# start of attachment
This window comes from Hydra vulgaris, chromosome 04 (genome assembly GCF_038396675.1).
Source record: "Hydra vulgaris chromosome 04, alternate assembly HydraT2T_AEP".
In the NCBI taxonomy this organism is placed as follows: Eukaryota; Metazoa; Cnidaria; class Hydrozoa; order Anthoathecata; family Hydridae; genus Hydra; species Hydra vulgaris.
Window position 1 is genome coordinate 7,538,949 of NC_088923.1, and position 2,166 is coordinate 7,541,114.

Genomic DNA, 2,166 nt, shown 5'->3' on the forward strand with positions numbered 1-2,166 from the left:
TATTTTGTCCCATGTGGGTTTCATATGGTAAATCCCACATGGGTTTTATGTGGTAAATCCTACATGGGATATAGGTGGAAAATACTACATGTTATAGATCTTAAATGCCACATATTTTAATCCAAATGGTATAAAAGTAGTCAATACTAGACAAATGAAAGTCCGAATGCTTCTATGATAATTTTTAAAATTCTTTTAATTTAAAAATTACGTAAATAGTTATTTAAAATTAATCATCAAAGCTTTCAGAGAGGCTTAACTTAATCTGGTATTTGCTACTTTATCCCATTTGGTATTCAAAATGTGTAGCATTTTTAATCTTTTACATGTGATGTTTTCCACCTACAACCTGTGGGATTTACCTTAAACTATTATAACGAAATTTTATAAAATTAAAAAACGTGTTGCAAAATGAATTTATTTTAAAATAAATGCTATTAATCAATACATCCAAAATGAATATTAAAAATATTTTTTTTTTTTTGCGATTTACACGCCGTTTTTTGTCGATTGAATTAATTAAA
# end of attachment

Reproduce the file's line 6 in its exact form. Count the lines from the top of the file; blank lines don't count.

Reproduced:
TATTTTGTCCCATGTGGGTTTCATATGGTAAATCCCACATGGGTTTTATGTGGTAAATCCTACATGGGATATAGGTGGAAAATACTACATGTTATAGATCTTAAATGCCACATATTTTAATCCAAATGGTATAAAAGTAGTCAATACTAGACAAATGAAAGTCCGAATGCTTCTATGATAATTTTTAAAATTCTTTTAATTTAAAAATTACGTAAATAGTTATTTAAAATTAATCATCAAAGCTTTCAGAGAGGCTTAACTTAATCTGGTATTTGCTACTTTATCCCATTTGGTATTCAAAATGTGTAGCATTTTTAATCTTTTACATGTGATGTTTTCCACCTACAACCTGTGGGATTTACCTTAAACTATTATAACGAAATTTTATAAAATTAAAAAACGTGTTGCAAAATGAATTTATTTTAAAATAAATGCTATTAATCAATACATCCAAAATGAATATTAAAAATATTTTTTTTTTTTTGCGATTTACACGCCGTTTTTTGTCGATTGAATTAATTAAA